<xsl:template match="text()" /> <!-- mute text nodes -->
<xsl:template match="h:h2">
<li><a href="{$href}"><xsl:value-of select="text()" /></a></li>

There's also a bunch of new little annoyances, like a necessity of setting the xhtml namespace, otherwise our h2 rule won't match anything.

To collect the results in a single intermediate XML fragment, we could write a sh-script or a simple Makefile (to irritate you even more):

$ cat
d :=
chapter := $(sort $(patsubst %.xhtml, %.chapter, $(wildcard $(d)/*.xhtml)))

footer: $(chapter)
@echo '</ol>'

$(chapter): header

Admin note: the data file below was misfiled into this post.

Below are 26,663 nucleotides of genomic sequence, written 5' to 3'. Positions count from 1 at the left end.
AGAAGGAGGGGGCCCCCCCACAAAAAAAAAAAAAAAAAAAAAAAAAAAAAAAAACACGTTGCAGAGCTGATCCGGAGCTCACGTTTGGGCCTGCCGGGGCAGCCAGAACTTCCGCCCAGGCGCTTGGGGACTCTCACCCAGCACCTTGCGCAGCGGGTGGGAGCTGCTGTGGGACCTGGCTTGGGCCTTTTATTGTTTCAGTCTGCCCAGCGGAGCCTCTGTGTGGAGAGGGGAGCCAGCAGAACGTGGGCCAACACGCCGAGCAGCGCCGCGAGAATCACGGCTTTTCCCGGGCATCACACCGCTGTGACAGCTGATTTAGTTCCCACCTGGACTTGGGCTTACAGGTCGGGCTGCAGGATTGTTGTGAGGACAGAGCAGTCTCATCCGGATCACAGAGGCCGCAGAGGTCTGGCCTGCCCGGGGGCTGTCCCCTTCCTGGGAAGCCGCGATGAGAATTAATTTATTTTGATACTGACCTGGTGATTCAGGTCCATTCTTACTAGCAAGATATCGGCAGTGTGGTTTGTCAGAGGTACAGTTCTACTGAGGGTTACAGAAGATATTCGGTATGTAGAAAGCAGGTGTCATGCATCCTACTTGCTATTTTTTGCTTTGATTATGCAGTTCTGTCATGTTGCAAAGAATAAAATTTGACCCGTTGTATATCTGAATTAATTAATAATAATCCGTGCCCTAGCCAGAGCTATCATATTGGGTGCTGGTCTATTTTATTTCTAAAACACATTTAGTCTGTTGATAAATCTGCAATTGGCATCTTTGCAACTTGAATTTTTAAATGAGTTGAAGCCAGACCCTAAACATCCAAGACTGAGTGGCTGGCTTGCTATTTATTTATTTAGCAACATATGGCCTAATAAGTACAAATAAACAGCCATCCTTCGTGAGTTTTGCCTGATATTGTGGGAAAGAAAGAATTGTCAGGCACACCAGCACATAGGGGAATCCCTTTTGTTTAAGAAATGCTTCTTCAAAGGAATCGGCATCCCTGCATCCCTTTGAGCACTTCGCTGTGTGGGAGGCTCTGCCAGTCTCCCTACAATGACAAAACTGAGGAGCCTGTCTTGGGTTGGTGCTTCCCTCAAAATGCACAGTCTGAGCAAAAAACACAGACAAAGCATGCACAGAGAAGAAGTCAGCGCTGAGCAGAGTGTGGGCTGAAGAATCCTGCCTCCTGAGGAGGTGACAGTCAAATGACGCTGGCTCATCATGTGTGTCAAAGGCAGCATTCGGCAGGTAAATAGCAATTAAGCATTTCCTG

@echo '<?xml version="1.0"?>'
@echo '<ol>'

%.chapter: %.xhtml
@xsltproc --stringparam href "$(notdir $<)" li.xsl $<

li.xsl + together work like this:

$ make -f d=path/to/files
<?xml version="1.0"?>
<li><a href="ch01.xhtml">Chapter 1</a></li>
<li><a href="ch02.xhtml">Chapter 2</a></li>

The final (#3) step is the easiest one:

$ make -f d=path/to/files | xsltproc toc.xsl -

toc.xsl stylesheet simply injects incoming XML into a desired location:

$ cat toc.xsl
<?xml version="1.0"?>
<xsl:stylesheet version="1.0"
<xsl:template match="/">
<nav epub:type="toc">
<xsl:copy-of select="." />

Do I recommend this to anyone? No. Let XSLT stay a curiosity, a forgotten DSL from the 2000s.

You can say that some of the hurdles can be obviated by using a modern XSLT v3.0 processor, but that eliminates the whole point of "living off the land" approach, where you don't modify the user's environment.